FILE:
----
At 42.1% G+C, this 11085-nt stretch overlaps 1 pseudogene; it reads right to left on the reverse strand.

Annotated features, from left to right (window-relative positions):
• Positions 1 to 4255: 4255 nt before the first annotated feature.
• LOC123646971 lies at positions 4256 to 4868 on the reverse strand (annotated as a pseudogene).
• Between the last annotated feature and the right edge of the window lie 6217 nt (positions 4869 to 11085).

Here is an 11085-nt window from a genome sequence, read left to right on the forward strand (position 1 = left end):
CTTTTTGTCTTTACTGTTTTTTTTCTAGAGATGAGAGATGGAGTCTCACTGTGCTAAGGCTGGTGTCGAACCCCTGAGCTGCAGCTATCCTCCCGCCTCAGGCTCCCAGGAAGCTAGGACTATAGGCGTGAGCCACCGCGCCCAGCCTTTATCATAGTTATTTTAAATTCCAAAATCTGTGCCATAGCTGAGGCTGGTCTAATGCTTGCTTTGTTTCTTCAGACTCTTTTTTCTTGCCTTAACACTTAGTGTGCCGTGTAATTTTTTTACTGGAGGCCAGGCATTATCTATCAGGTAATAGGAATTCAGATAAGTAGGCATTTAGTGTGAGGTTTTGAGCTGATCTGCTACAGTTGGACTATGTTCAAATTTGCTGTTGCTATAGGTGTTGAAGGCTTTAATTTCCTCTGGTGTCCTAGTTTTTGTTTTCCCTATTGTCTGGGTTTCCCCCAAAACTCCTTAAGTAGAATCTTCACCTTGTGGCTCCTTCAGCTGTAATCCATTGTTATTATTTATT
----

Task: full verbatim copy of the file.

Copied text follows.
At 42.1% G+C, this 11085-nt stretch overlaps 1 pseudogene; it reads right to left on the reverse strand.

Annotated features, from left to right (window-relative positions):
• Positions 1 to 4255: 4255 nt before the first annotated feature.
• LOC123646971 lies at positions 4256 to 4868 on the reverse strand (annotated as a pseudogene).
• Between the last annotated feature and the right edge of the window lie 6217 nt (positions 4869 to 11085).

Here is an 11085-nt window from a genome sequence, read left to right on the forward strand (position 1 = left end):
CTTTTTGTCTTTACTGTTTTTTTTCTAGAGATGAGAGATGGAGTCTCACTGTGCTAAGGCTGGTGTCGAACCCCTGAGCTGCAGCTATCCTCCCGCCTCAGGCTCCCAGGAAGCTAGGACTATAGGCGTGAGCCACCGCGCCCAGCCTTTATCATAGTTATTTTAAATTCCAAAATCTGTGCCATAGCTGAGGCTGGTCTAATGCTTGCTTTGTTTCTTCAGACTCTTTTTTCTTGCCTTAACACTTAGTGTGCCGTGTAATTTTTTTACTGGAGGCCAGGCATTATCTATCAGGTAATAGGAATTCAGATAAGTAGGCATTTAGTGTGAGGTTTTGAGCTGATCTGCTACAGTTGGACTATGTTCAAATTTGCTGTTGCTATAGGTGTTGAAGGCTTTAATTTCCTCTGGTGTCCTAGTTTTTGTTTTCCCTATTGTCTGGGTTTCCCCCAAAACTCCTTAAGTAGAATCTTCACCTTGTGGCTCCTTCAGCTGTAATCCATTGTTATTATTTATT